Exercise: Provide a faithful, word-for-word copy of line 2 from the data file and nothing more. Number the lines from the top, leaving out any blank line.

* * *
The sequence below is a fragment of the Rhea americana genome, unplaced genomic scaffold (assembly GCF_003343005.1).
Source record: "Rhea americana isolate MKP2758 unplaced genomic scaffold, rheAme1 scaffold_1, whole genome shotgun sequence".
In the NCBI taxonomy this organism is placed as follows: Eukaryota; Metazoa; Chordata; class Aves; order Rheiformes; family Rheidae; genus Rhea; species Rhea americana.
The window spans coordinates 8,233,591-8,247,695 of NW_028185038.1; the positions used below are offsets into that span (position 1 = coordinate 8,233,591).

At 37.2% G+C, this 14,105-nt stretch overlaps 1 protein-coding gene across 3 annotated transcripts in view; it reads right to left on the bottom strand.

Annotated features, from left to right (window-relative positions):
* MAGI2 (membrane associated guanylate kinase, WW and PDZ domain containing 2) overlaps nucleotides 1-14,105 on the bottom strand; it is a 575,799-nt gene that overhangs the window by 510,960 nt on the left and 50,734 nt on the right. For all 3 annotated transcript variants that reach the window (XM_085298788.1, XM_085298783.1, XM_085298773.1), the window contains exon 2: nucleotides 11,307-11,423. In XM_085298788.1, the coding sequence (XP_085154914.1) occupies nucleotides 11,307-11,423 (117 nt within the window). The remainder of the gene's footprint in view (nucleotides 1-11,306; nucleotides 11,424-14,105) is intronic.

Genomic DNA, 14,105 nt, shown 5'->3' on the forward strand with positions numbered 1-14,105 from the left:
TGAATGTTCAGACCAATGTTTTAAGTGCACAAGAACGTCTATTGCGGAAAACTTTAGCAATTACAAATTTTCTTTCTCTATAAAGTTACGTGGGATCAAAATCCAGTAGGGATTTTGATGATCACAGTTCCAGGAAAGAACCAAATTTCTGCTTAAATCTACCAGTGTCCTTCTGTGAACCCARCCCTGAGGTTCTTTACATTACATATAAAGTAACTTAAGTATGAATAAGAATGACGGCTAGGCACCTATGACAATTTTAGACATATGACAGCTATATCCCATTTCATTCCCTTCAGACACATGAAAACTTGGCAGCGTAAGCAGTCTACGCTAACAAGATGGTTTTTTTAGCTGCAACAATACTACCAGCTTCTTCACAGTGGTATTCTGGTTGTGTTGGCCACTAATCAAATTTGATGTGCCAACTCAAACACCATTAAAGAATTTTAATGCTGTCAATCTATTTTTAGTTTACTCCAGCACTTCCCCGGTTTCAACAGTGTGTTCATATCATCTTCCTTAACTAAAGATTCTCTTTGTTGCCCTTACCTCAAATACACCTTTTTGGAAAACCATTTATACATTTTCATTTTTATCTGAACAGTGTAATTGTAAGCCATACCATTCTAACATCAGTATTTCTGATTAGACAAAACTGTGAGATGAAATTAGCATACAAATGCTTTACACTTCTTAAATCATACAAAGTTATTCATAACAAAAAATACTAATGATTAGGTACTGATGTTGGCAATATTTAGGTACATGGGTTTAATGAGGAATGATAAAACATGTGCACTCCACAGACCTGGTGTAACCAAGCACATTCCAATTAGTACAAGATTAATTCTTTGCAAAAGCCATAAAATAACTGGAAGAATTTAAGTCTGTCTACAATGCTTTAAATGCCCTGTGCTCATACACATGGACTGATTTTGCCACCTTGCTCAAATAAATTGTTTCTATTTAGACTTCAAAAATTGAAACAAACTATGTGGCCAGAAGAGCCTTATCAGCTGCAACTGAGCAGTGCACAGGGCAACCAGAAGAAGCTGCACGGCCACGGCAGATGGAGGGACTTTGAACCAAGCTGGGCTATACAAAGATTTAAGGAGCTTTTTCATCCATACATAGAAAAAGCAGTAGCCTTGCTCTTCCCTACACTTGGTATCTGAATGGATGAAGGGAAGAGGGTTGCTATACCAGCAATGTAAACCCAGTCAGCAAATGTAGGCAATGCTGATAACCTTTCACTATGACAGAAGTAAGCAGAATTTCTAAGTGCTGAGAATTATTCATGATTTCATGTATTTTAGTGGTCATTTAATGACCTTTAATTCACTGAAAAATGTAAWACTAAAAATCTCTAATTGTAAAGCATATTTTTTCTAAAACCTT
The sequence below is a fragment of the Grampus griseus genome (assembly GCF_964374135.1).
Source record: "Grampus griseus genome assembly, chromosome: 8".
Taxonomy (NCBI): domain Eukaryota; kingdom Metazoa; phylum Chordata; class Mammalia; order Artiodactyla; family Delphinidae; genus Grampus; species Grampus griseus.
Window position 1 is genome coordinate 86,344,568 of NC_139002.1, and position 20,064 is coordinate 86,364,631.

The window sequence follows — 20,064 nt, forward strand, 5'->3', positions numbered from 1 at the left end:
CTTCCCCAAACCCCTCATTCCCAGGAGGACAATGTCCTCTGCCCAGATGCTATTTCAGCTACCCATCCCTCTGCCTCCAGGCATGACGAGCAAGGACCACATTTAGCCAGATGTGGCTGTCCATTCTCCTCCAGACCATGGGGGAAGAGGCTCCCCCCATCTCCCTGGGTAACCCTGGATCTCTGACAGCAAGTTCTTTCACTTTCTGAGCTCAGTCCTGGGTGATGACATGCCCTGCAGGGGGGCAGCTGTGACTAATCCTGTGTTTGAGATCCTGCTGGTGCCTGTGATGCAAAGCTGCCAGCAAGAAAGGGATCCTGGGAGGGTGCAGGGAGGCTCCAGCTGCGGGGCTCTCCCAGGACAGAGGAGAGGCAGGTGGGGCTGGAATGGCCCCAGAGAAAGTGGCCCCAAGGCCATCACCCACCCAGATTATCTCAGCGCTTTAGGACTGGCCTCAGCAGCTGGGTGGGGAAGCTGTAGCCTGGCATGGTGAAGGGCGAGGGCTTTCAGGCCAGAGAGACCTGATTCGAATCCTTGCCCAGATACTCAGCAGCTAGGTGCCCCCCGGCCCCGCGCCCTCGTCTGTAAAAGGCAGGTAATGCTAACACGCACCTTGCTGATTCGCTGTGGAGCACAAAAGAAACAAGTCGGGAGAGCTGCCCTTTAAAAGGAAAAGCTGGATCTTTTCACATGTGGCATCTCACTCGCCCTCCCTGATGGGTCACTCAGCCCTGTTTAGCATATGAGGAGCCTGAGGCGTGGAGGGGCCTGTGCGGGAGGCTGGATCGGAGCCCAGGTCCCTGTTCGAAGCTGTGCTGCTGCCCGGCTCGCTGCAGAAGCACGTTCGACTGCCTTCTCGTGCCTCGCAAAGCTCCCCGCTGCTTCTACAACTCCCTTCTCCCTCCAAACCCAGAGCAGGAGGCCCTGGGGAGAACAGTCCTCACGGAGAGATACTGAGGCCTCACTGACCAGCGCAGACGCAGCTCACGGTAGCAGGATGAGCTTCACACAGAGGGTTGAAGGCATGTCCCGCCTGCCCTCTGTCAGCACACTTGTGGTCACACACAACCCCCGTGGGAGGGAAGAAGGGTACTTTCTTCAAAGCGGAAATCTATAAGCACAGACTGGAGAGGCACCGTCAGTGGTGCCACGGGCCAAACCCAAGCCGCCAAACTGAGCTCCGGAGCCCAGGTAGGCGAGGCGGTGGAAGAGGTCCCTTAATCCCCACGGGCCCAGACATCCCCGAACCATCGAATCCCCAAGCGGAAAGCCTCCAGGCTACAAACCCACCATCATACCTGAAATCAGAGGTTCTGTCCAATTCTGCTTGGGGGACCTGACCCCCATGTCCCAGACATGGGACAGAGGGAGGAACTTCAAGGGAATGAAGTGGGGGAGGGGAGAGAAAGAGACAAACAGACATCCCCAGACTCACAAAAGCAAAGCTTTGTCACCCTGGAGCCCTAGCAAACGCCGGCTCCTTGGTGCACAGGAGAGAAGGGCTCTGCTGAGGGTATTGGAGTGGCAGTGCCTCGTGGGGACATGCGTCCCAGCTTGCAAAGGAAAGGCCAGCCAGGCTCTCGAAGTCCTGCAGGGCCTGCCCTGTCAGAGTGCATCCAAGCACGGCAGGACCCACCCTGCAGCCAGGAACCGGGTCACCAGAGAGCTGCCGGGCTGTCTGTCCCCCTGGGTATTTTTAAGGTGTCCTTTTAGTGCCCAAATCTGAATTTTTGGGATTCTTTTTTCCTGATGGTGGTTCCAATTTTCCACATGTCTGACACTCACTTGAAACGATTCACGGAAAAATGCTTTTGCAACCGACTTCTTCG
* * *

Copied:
Source record: "Rhea americana isolate MKP2758 unplaced genomic scaffold, rheAme1 scaffold_1, whole genome shotgun sequence".